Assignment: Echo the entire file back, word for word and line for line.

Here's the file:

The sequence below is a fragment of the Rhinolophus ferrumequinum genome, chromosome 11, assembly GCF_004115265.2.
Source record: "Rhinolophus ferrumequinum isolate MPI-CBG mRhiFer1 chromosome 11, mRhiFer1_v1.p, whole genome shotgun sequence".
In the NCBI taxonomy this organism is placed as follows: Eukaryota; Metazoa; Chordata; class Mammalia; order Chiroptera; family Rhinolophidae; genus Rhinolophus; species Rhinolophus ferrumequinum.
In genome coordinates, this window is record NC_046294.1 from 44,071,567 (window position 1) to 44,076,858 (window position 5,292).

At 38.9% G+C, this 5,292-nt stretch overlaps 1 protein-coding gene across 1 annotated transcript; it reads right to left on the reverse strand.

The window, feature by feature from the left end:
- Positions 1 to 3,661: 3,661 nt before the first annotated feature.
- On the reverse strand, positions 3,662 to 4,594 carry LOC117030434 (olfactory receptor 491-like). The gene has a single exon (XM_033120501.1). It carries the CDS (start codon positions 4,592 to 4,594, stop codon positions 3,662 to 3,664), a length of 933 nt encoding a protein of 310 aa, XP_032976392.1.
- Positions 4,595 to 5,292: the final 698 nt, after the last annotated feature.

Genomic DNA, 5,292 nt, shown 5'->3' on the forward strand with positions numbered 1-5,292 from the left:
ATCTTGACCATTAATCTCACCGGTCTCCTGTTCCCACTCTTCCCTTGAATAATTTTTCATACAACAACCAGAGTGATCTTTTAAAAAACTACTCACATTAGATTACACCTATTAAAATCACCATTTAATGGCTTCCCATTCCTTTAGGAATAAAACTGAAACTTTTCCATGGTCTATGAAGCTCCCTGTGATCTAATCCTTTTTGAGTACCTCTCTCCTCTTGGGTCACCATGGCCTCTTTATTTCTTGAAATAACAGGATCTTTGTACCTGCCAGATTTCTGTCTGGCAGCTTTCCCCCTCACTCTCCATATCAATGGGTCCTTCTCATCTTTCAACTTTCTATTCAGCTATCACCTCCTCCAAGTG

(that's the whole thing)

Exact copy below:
The sequence below is a fragment of the Rhinolophus ferrumequinum genome, chromosome 11, assembly GCF_004115265.2.
Source record: "Rhinolophus ferrumequinum isolate MPI-CBG mRhiFer1 chromosome 11, mRhiFer1_v1.p, whole genome shotgun sequence".
In the NCBI taxonomy this organism is placed as follows: Eukaryota; Metazoa; Chordata; class Mammalia; order Chiroptera; family Rhinolophidae; genus Rhinolophus; species Rhinolophus ferrumequinum.
In genome coordinates, this window is record NC_046294.1 from 44,071,567 (window position 1) to 44,076,858 (window position 5,292).

At 38.9% G+C, this 5,292-nt stretch overlaps 1 protein-coding gene across 1 annotated transcript; it reads right to left on the reverse strand.

The window, feature by feature from the left end:
- Positions 1 to 3,661: 3,661 nt before the first annotated feature.
- On the reverse strand, positions 3,662 to 4,594 carry LOC117030434 (olfactory receptor 491-like). The gene has a single exon (XM_033120501.1). It carries the CDS (start codon positions 4,592 to 4,594, stop codon positions 3,662 to 3,664), a length of 933 nt encoding a protein of 310 aa, XP_032976392.1.
- Positions 4,595 to 5,292: the final 698 nt, after the last annotated feature.

Genomic DNA, 5,292 nt, shown 5'->3' on the forward strand with positions numbered 1-5,292 from the left:
ATCTTGACCATTAATCTCACCGGTCTCCTGTTCCCACTCTTCCCTTGAATAATTTTTCATACAACAACCAGAGTGATCTTTTAAAAAACTACTCACATTAGATTACACCTATTAAAATCACCATTTAATGGCTTCCCATTCCTTTAGGAATAAAACTGAAACTTTTCCATGGTCTATGAAGCTCCCTGTGATCTAATCCTTTTTGAGTACCTCTCTCCTCTTGGGTCACCATGGCCTCTTTATTTCTTGAAATAACAGGATCTTTGTACCTGCCAGATTTCTGTCTGGCAGCTTTCCCCCTCACTCTCCATATCAATGGGTCCTTCTCATCTTTCAACTTTCTATTCAGCTATCACCTCCTCCAAGTG